Sunday, December 12, 2010

Santa Claus Comes to Town - III

A few weeks after the 1951 parade had made its way through the streets of downtown Toronto the preparations began for the 1952 edition. Eaton's Special Projects manager began meeting with designers and the construction chief in their suburban workshop. The final designs and plans were settled on in late February and work could begin.

I seem to recall that the only real horses we saw in the parade were those ridden by the Toronto Police Mounted Squad at the beginning of the parade - even Cinderella's steeds were created in the Weston workshops. Unlike today when many floats are created from Styrofoam, in the 1950-60s they were constructed from plywood, papier mâché and wallboard. Forms were cut and shaped on metal, chicken-wire and wood frameworks.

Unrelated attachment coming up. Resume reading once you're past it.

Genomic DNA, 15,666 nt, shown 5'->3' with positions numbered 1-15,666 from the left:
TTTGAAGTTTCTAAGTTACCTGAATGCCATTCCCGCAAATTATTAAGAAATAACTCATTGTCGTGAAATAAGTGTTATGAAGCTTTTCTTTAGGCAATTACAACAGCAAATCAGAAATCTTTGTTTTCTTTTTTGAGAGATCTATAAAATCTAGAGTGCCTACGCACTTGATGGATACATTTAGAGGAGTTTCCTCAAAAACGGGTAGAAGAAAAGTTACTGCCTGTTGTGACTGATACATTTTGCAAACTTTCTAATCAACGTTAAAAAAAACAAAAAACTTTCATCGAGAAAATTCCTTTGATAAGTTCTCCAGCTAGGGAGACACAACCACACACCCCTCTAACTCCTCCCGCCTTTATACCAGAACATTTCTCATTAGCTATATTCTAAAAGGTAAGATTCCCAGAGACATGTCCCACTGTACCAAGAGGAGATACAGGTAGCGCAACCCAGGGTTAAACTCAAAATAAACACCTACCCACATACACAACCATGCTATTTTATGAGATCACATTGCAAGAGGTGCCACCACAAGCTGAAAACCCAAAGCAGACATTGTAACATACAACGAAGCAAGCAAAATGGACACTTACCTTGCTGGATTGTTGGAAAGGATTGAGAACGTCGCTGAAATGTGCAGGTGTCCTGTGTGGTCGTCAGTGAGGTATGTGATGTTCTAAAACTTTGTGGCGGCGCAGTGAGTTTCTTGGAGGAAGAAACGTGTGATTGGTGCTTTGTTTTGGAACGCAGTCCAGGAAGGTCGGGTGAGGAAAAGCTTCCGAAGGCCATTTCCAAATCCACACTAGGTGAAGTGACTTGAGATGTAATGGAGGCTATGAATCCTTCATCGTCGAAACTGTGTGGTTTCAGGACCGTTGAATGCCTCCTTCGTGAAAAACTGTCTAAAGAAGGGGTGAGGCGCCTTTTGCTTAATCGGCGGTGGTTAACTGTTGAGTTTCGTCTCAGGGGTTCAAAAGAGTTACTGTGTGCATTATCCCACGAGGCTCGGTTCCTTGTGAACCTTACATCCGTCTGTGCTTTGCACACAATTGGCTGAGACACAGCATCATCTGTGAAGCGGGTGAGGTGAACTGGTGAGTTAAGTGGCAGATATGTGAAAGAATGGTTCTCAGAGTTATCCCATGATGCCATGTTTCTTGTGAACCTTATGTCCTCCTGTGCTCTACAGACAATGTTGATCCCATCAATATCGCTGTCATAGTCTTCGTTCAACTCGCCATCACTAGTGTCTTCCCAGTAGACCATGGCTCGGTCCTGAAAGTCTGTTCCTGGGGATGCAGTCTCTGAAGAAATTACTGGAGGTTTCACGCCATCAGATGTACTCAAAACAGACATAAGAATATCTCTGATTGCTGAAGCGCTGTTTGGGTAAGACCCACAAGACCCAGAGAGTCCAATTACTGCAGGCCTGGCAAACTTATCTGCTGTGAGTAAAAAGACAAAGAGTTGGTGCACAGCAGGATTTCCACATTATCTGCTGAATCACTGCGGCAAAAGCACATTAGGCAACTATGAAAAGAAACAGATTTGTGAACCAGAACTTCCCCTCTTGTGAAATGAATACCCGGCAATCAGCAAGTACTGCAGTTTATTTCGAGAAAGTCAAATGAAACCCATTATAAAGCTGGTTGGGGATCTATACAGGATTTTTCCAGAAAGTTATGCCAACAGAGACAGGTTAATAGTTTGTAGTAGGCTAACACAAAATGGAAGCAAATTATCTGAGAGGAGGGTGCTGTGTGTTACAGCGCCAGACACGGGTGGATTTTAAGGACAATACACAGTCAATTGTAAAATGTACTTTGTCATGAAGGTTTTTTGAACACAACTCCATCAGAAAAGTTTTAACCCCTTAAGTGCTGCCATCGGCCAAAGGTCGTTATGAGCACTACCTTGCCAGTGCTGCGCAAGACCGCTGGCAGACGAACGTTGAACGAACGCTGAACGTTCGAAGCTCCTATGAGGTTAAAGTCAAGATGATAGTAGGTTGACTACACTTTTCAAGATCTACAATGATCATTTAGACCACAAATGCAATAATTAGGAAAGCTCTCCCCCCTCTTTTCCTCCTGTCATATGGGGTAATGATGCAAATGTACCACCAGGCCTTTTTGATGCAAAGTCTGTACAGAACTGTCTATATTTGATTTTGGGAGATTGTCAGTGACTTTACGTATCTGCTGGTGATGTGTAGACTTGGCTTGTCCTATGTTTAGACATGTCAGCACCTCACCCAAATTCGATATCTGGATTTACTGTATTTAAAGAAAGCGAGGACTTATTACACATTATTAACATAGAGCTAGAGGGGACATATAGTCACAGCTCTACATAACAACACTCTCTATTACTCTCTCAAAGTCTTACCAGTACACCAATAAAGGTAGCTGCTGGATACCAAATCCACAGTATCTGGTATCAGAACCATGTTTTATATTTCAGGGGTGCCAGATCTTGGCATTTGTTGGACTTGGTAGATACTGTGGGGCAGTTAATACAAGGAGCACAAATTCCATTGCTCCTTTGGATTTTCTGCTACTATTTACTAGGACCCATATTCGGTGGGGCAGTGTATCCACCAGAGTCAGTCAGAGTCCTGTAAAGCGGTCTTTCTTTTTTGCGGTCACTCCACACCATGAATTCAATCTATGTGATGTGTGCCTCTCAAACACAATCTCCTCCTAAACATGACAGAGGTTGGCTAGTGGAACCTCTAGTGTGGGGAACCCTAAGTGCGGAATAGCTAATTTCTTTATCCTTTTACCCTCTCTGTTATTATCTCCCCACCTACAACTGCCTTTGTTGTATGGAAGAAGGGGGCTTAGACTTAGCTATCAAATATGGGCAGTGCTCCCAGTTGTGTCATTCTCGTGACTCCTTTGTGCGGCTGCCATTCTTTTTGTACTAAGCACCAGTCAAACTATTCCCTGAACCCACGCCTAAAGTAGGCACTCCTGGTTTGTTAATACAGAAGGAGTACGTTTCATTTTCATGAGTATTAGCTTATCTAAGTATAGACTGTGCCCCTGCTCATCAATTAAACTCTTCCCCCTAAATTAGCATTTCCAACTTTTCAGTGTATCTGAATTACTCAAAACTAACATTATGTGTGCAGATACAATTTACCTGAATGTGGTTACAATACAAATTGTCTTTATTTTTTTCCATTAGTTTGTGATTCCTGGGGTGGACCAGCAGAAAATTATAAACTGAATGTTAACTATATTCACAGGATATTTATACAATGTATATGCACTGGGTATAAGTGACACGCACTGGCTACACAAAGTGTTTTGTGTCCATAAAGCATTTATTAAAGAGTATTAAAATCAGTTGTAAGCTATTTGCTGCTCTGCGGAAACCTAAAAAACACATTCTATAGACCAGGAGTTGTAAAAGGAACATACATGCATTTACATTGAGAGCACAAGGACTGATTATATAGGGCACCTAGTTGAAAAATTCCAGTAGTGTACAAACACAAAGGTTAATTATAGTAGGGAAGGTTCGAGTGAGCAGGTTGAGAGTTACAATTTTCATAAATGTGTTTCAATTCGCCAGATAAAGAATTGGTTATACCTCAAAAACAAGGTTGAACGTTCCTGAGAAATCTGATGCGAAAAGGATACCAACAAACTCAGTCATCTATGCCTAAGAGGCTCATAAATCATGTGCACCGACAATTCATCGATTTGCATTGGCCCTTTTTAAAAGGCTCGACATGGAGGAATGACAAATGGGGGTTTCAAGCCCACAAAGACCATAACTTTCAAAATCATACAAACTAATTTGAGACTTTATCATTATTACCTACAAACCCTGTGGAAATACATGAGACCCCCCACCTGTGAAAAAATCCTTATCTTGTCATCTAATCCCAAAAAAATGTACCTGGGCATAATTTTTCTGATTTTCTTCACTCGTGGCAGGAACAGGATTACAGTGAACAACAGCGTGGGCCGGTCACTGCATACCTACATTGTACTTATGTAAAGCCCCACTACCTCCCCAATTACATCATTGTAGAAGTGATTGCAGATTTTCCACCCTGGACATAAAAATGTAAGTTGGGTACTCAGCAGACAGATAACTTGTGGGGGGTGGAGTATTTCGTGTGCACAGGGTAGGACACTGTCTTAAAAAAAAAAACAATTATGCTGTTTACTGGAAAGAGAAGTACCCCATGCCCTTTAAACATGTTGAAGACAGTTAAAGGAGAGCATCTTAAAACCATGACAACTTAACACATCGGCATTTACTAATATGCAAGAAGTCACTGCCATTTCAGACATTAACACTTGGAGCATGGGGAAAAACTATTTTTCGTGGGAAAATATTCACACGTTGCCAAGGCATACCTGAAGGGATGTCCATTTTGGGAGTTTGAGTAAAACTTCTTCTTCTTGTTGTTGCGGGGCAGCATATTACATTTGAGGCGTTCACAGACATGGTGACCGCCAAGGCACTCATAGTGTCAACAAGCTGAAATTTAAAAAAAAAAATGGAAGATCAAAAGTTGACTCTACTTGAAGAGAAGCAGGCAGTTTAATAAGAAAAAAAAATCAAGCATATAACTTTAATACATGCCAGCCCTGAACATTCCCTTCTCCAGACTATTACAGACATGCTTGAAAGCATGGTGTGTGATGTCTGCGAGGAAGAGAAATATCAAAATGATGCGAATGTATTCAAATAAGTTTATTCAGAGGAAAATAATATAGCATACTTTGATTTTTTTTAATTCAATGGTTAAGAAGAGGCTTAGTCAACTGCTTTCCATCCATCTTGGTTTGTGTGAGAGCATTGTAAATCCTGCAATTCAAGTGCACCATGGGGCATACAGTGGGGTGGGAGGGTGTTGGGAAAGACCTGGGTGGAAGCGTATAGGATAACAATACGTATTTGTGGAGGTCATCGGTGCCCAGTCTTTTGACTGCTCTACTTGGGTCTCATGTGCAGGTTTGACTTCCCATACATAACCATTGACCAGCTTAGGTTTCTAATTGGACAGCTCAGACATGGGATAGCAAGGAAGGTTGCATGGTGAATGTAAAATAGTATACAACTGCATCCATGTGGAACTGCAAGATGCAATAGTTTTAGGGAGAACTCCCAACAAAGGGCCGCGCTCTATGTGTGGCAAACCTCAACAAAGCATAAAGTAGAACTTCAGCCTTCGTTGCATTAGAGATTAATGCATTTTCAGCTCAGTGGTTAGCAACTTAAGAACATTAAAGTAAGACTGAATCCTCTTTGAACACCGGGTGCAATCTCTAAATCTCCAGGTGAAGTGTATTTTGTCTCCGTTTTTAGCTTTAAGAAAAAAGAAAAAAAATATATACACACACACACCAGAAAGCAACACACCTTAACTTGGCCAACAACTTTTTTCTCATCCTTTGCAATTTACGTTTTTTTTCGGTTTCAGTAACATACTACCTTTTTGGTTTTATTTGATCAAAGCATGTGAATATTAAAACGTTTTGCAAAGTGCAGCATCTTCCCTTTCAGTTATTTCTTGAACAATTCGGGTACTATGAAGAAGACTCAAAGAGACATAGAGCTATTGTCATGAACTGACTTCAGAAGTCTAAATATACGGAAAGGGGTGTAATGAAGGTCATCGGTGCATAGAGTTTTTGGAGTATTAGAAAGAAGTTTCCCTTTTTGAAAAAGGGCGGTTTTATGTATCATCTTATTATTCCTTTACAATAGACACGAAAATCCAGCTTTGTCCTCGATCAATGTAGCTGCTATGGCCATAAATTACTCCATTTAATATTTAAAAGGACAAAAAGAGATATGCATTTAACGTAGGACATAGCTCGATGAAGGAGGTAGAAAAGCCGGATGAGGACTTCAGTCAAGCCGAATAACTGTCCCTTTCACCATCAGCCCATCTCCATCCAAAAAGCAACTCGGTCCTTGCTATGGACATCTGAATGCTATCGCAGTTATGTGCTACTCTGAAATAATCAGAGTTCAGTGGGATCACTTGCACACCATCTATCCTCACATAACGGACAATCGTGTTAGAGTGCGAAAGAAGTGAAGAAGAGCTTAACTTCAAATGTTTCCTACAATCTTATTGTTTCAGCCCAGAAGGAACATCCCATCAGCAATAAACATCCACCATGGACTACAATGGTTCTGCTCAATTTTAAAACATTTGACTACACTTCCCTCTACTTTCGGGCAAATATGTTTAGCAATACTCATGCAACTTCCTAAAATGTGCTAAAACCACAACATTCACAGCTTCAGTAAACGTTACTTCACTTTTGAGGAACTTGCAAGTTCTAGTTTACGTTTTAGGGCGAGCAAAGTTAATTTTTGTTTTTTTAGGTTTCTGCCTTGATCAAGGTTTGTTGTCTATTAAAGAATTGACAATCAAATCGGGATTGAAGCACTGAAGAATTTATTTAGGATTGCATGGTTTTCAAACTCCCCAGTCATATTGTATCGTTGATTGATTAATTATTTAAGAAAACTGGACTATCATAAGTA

Metallic papers and gallons of paints gave them colour and texture. Floats could take anywhere from two weeks to two months to complete depending on the complexity of the design and animation effects required.

From the earliest days Eaton's floats were known for their animation effects - sew-saws, turntables, prancing reindeer and moving figures. Up until the 1980s the dynamics of movement were accomplished in the simplest manner possible - students hidden within the frameworks manipulated the gears.

12 decembre - Santa Giovanna Francesca Frémiot de Chantal
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1 comment:

Debra She Who Seeks said...

I remember watching the Eaton's Santa Claus parade on TV in the 1960s and being enthralled by the wonderful floats. We could not hope to see anything in real life like that in our small one-horse prairie town!